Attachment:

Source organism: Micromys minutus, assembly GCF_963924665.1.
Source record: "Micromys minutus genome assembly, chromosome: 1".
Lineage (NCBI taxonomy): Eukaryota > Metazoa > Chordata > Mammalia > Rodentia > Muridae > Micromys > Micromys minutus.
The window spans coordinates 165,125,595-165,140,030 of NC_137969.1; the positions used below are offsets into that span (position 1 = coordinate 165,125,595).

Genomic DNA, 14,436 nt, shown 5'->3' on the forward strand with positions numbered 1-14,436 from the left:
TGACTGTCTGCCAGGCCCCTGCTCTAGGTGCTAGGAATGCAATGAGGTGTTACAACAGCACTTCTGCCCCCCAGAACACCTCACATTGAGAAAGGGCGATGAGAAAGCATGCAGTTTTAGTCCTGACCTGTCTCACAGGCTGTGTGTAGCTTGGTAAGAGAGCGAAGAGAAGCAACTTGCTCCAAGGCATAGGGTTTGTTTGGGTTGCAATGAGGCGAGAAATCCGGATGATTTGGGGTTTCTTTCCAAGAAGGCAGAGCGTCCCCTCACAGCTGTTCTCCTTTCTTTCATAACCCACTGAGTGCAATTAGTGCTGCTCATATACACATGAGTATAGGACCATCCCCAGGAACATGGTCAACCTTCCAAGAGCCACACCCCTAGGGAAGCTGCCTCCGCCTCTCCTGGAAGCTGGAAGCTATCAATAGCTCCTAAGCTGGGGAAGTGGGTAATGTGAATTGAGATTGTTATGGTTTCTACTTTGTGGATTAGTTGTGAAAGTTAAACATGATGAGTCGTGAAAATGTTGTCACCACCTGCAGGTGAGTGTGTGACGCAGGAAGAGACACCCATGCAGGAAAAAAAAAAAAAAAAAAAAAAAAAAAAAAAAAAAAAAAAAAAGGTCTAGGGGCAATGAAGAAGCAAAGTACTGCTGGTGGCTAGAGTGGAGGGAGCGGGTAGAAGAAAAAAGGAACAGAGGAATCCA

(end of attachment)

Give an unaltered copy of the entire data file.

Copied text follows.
Source organism: Micromys minutus, assembly GCF_963924665.1.
Source record: "Micromys minutus genome assembly, chromosome: 1".
Lineage (NCBI taxonomy): Eukaryota > Metazoa > Chordata > Mammalia > Rodentia > Muridae > Micromys > Micromys minutus.
The window spans coordinates 165,125,595-165,140,030 of NC_137969.1; the positions used below are offsets into that span (position 1 = coordinate 165,125,595).

Genomic DNA, 14,436 nt, shown 5'->3' on the forward strand with positions numbered 1-14,436 from the left:
TGACTGTCTGCCAGGCCCCTGCTCTAGGTGCTAGGAATGCAATGAGGTGTTACAACAGCACTTCTGCCCCCCAGAACACCTCACATTGAGAAAGGGCGATGAGAAAGCATGCAGTTTTAGTCCTGACCTGTCTCACAGGCTGTGTGTAGCTTGGTAAGAGAGCGAAGAGAAGCAACTTGCTCCAAGGCATAGGGTTTGTTTGGGTTGCAATGAGGCGAGAAATCCGGATGATTTGGGGTTTCTTTCCAAGAAGGCAGAGCGTCCCCTCACAGCTGTTCTCCTTTCTTTCATAACCCACTGAGTGCAATTAGTGCTGCTCATATACACATGAGTATAGGACCATCCCCAGGAACATGGTCAACCTTCCAAGAGCCACACCCCTAGGGAAGCTGCCTCCGCCTCTCCTGGAAGCTGGAAGCTATCAATAGCTCCTAAGCTGGGGAAGTGGGTAATGTGAATTGAGATTGTTATGGTTTCTACTTTGTGGATTAGTTGTGAAAGTTAAACATGATGAGTCGTGAAAATGTTGTCACCACCTGCAGGTGAGTGTGTGACGCAGGAAGAGACACCCATGCAGGAAAAAAAAAAAAAAAAAAAAAAAAAAAAAAAAAAAAAAAAAAAGGTCTAGGGGCAATGAAGAAGCAAAGTACTGCTGGTGGCTAGAGTGGAGGGAGCGGGTAGAAGAAAAAAGGAACAGAGGAATCCA